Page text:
Their dirt bike background saw them ride the fearsome 500cc two-strokes in a totally different style than seen before and European riders were left trailing in their wake save for an occasional Grand Prix win. Alex Criville gave Spain their first 500cc title in 1999 before Kenny Roberts jnr got America back at the top. However, since then only Casey Stoner (Australia) has taken the title as the four-stroke era has seen European riders, namely Italians and Spaniards, the dominant forces.
The 50cc class was replaced by the 80cc class in 1984, then the class was dropped entirely after the 1989 season, after being dominated primarily by Swiss and Spanish riders. The 350cc class was dropped at the end of the 1982 season whilst sidecars were dropped from world championship events in the mid-1990s (although they continued to run World Championship events elsewhere), reducing the field to 125s, 250s, and 500s.
The next radical change came in 2002 when 500cc two-strokes were phased out thus changing the sport again. Manufacturers could choose between running two-stroke engines of 500cc or less or four-strokes of 990cc or less and despite the significantly increased costs involved in running the new four-stroke machinery, given their extra 490cc capacity advantage, the four-strokes were soon able to dominate their two-stroke rivals. As a result, by 2003 no two-stroke machines remained in the MotoGP field.
In 2007, the MotoGP class had its capacity reduced to 800cc for a minimum of five years but this proved to be an unpopular move as close racing disappeared and for the 2012 season the capacity reverted back to 1,000cc. However, the writing was on the wall elsewhere and the final 250cc World Championship took place in 2009 when it was replaced by the Moto2 class, all bikes powered by 600cc Honda engines but able to use various chassis manufacturers.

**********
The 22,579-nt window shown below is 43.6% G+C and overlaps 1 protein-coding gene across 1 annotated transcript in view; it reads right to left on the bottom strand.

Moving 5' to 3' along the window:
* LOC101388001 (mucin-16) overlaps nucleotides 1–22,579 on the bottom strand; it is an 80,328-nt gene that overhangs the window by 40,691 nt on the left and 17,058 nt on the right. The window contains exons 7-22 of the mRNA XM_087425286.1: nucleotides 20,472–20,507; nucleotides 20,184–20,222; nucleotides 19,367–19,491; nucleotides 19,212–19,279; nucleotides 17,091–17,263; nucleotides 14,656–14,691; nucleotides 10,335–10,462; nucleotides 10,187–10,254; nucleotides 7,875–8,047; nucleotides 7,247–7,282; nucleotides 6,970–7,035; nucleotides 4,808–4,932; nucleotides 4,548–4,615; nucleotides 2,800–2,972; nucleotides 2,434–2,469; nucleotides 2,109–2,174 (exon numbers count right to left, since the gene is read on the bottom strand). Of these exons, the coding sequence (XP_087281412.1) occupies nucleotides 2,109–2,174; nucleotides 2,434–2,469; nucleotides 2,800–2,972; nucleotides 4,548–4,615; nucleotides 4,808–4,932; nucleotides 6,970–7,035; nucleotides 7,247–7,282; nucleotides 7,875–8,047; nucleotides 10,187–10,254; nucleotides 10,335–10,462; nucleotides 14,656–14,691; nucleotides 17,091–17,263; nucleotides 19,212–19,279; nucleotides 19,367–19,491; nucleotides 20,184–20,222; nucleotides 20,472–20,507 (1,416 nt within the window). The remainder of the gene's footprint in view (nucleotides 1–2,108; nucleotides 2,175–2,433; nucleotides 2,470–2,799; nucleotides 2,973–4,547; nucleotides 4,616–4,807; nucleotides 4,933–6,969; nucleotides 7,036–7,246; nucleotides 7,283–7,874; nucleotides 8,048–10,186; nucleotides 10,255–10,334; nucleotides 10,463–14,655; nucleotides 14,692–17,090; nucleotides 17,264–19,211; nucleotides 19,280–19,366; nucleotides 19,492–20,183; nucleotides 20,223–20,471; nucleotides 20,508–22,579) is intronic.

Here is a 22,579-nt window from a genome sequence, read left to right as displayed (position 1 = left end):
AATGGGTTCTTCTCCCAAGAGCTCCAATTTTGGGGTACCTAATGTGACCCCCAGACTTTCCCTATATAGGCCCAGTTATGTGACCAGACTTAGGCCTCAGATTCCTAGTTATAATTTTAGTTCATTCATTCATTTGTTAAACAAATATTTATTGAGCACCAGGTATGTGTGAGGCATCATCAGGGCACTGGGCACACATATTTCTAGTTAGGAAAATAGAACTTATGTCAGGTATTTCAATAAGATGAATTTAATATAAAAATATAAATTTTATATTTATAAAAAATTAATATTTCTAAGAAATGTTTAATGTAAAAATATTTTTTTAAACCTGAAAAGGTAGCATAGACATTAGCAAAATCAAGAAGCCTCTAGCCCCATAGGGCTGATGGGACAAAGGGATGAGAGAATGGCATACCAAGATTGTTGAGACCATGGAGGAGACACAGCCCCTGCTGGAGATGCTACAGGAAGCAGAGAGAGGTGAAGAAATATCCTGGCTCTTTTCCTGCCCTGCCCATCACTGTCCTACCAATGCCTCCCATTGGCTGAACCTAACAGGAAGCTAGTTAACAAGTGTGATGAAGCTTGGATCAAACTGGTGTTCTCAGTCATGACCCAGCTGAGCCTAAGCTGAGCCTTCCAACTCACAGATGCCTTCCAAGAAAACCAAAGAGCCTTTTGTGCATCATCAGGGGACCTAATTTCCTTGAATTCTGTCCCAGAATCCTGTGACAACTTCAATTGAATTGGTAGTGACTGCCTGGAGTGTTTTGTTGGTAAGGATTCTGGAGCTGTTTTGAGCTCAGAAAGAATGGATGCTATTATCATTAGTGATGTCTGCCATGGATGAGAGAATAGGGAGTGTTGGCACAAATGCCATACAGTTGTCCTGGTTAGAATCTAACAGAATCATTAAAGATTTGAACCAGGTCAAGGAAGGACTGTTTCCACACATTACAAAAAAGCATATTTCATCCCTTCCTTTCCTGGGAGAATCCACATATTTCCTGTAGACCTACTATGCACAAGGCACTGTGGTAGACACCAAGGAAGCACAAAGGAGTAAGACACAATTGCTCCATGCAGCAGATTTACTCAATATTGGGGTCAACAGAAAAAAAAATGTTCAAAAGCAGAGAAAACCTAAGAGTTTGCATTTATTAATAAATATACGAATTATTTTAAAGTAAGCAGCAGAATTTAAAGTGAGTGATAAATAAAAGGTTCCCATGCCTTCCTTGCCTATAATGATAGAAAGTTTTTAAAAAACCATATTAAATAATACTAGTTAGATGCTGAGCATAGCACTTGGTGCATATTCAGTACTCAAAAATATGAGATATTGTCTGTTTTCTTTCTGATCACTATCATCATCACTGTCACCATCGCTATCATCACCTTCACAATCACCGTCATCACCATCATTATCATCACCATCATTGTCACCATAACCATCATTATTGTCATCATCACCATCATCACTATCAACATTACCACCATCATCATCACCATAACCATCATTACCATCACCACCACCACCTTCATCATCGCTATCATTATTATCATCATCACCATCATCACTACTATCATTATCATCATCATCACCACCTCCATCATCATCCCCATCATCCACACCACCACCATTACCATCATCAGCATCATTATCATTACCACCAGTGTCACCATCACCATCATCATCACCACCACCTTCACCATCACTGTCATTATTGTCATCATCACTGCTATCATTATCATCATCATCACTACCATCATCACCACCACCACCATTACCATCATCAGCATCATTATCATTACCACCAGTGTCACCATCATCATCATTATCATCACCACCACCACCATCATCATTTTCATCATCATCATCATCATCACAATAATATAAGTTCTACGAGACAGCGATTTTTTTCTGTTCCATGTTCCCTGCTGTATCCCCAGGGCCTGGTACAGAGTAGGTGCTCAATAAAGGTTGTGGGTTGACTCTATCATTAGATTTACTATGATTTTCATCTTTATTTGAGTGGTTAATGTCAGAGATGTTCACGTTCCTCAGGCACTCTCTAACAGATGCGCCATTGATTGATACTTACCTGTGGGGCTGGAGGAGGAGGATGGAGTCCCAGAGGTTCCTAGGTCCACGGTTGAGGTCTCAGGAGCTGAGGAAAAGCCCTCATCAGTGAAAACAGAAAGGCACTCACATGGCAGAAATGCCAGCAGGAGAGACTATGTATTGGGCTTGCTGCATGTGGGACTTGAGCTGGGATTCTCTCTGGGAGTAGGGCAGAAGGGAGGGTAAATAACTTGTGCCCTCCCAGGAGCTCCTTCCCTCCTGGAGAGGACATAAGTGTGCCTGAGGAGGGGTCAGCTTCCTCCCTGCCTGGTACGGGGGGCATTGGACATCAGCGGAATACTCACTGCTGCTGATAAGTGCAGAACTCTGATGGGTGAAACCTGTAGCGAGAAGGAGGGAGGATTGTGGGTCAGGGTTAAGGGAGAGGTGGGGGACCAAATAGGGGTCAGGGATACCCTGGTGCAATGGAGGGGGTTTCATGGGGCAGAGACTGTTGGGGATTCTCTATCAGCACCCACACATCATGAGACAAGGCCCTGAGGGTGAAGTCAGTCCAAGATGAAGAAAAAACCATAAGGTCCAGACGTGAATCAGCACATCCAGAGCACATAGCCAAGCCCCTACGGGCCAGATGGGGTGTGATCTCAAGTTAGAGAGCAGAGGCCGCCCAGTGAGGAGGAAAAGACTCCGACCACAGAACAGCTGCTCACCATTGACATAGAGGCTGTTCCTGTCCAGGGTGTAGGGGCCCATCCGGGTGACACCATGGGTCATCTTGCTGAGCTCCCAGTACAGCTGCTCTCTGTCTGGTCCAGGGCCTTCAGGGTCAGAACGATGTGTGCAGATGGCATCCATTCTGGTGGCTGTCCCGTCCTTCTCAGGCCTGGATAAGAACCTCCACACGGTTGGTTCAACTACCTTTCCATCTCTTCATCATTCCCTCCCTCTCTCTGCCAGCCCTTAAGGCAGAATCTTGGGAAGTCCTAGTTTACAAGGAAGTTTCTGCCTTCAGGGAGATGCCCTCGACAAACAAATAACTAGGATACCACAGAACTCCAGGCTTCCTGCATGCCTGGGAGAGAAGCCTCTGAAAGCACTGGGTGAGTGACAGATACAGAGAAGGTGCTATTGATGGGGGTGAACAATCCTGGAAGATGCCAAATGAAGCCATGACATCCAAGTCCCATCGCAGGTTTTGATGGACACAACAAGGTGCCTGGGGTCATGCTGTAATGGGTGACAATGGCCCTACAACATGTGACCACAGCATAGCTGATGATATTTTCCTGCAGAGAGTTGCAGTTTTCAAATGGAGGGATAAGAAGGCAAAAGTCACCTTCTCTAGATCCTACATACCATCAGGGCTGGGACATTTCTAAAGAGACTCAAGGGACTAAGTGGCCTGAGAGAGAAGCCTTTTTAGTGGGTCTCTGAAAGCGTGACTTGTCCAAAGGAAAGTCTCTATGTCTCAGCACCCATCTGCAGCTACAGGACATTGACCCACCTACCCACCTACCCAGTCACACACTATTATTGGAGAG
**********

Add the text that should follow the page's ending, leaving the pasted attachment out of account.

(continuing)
The 125cc class and two-strokes lasted three more years before they too disappeared at the end of 2012. The two-stroke era had finally come to an end with 250cc four-strokes, provided by Honda and KTM primarily, taking over in the new Moto3 category.
Like most things, the grid formation has changed over the years with some Grand Prix races in the 1970s and 80s seeing as many as eight riders on a row! Back then each rider on each row were level but the grids are now staggered with each position a few feet back from the one in front of it.
Grid size varies with between 20 and 24 in the MotoGP class and closer to 36 in Moto2 and Moto3 but each catgeory sees the grid line up with three riders per row, all positions having been determined, in descending order of speed, by a qualifying session on the Saturday afternoon of race weekend. The fastest rider lines up in pole position and races last approximately 45 minutes with all dry races being a sprint from start to finish without pitting for fuel or tyres.
Races which start in the dry but then see rain fall used to be stopped and run in two parts but in 2005 a flag-to-flag rule for MotoGP was introduced. When rain falls, at any part of the circuit, a white flag is shown, indicating that riders can pit to swap the motorcycle on which they started the race for an identical one, as long as the tyres are different (that is, intermediates or slicks instead of wets).
Besides different tyres, the wet-weather bikes have steel brake rotors and different brake pads instead of the carbon discs and pads used on the ‘dry’ bikes. The suspension is also ‘softened’ up somewhat for the wet weather.